Blog Directory CineVerse: August 2016

Squeal like a film fan, boy...

Sunday, August 28, 2016

Bet you'll think twice about taking a whitewater rafting trip in the hinterlands after watching “Deliverance” (1972; 110 minutes), directed by John Boorman, and chosen by Brian Hansen, slated for CineVerse on August 31. 


Fall preview ready for prime time

Thursday, August 25, 2016

Curious to learn what CineVerse has on tap for September and October? You can view our next two-month schedule by visiting


A hare-raising tail that's not so bunny

"Watership Down" plays as a cautionary tale more for grown-ups – designed to remind us how tenuous and fragile this thing called life is for all creatures, not just lapines. Here's a recap of what we learn about this film after viewing and discussing it last evening:

This is much more adult in tone and content, featuring violence, bloodshed and dark, existential themes.
The aesthetic visual approach is more naturalistic and realistic than Disney’s approach, which is typically to make their animals look more anthropomorphic and act more like humans. “Nature is presented not as the Disney version but for what it is: wonderful, adventurous, but very dangerous. Being cute is no guarantee of survival. Characters are killed off or disappear into unknown fates with a naturalistic randomness not usually found in children’s fare,” wrote film reviewer Glenn Erickson.
The characters in this film do not break out into song, as often happens in Disney films.
There is a noticeable lack of comic relief in this movie, probably to stay consistent in its dark tone, compared to ample comic relief provided in Disney features.
There is no love story or love interest, as well as very few female characters, in Watership Down, in contrast to numerous Disney films.
The main character in this movie is not an orphaned child, as is often the formula for the main protagonist in Disney features.
Watership Down is also set in Britain and is imbued with British dialects and sensibilities; most Disney films feature Americanized characters who, although the story may be set in a far-off European-like land, speak and act like Americans.
On its surface (meaning its marketing materials, including the movie poster and trailer), it appears to be a typical animated film geared toward children; however, it becomes quickly apparent, even to those who have not read the original novel by Richard Adams, that this story, and the movie’s visuals, are more appropriate for preteens and older who can better handle and interpret the dark subject matter and bleak themes.
The 1970s marked a period during which animated feature films began diverging away from the Disney model and toward more experimental and adult fare.
o Consider that Walt Disney died in the late 1960s, and his studio remained mired in mediocrity for two decades before it rekindled a resurgence with The Little Mermaid in 1989.
o Ralph Bakshi and other innovative animators began releasing R-rated and X-rated cartoon films throughout the 1970s.
o Yet, in Britain, where Watership Down was created and first released, it received a “U” certification – designating that it was suitable for all ages, like our rated G. This led to many complaints from parents and families that the film was not appropriate for younger children, many of whom ended up seeing the film.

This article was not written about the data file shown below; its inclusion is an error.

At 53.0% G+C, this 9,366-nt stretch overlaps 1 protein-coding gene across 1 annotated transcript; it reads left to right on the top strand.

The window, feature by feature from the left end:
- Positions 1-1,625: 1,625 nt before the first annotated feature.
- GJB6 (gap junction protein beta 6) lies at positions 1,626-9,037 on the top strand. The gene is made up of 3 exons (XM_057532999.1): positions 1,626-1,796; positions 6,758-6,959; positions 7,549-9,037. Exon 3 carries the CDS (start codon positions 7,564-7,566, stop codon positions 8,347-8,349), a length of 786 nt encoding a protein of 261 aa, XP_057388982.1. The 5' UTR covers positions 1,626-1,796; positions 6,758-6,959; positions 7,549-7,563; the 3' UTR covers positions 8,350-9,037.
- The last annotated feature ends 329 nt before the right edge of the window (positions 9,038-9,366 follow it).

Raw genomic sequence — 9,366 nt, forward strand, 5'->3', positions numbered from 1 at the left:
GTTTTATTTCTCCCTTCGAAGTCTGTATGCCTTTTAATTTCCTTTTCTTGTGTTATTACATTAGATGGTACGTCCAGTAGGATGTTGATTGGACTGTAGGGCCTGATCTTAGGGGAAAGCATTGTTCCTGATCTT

This is one of the first “adults” animated features that was not rated R; it depicts violence, bloodshed, death, pain, terror, betrayal, and the everyday dangers of life.
It also doesn’t try to cutesy up the characters by making them more anthropomorphic, caricatured, or stereotypical. Instead, the filmmakers adopt a naturalistic style to the characters’ appearances and behaviors as well as the environments they inhabit.
To its credit, the filmmakers present a fear of mortality and death as a real, personified threat in the form of the Black Rabbit of Death. Gerard Jones, Criterion Collection essayist, wrote: “(Director Martin Rosen) could have used death only as a threat to the hero, a resolution for the villain, a tear-jerking mechanism, or a way of raising the plot stakes, as movies typically (cynically, reductive, use it. But he was brave enough to let it be what it was in the novel: a defining element of existence, and ever-present note of melancholy, the sleep that rounds our lives.”
Life and existence is random, unpredictable, and often unfair. Despite the fact that these characters are rabbits and look like real rabbits instead of cartoonish hares, they can easily represent human beings and the fragile nature of our human lives.
Fascism and appeasement are dangerous – which was is true before and during World War II as it is today.
We often turn to myths, legends and supernatural beliefs to help explain and cope with the mysteries of life.
The book of Genesis and book of Exodus from the Old Testament
Bambi (1942)
Animal Farm (1954)
Many of the “adult animated features” of the 1970s, especially more mature-themed and graphic cartoon films by Ralph Bakshi, including Fritz the Cat, Heavy Traffic, Wizards, and Lord of the Rings
The Plague Dogs (1982)
The Secret of NIMH (1982)
Disney’s Dinosaur (2000)
Coraline (2009)


A dark trip down the rabbit hole

Sunday, August 21, 2016

Mark August 24 on your calendar: That's the date World Cinema Wednesday returns to CineVerse, this time with a special from the pre-Brexit United Kingdom called “Watership Down” (1978; 91 minutes), directed by Martin Rosen, chosen by Carole Bogaard. Plus: enjoy a trailer reel preview of the September/October CineVerse schedule.


No CineVerse meeting on August 17

Sunday, August 14, 2016

CineVerse will not meet on Wednesday, Aug. 17. We will reconvene as normal on August 24. Hope to see you then!


Rear Window ethics

Thursday, August 11, 2016

Alfred Hitchcock's best works employ techniques of "pure cinema" that use masterfully framed visuals, careful juxtapositions via editing, and creative sound design to provide information to the viewer that would otherwise be given via excessively talky dialogue or voiceover narration. Perhaps the best example of Hitch's "pure cinema" is evident in "Rear Window," which, despite its confined setting, subjective point of view, and lack of dialogue, fully exploits a movie's potential to provide an immersive and intelligent experience and evoke a strong emotional response better than virtually any other art form. Volumes could be written about how technically innovative, psychologically complex and laden with meaning "Rear Window" is, but here's a condensed summary of some of the major truths and theories about this masterwork offered during last night's CineVerse discussion: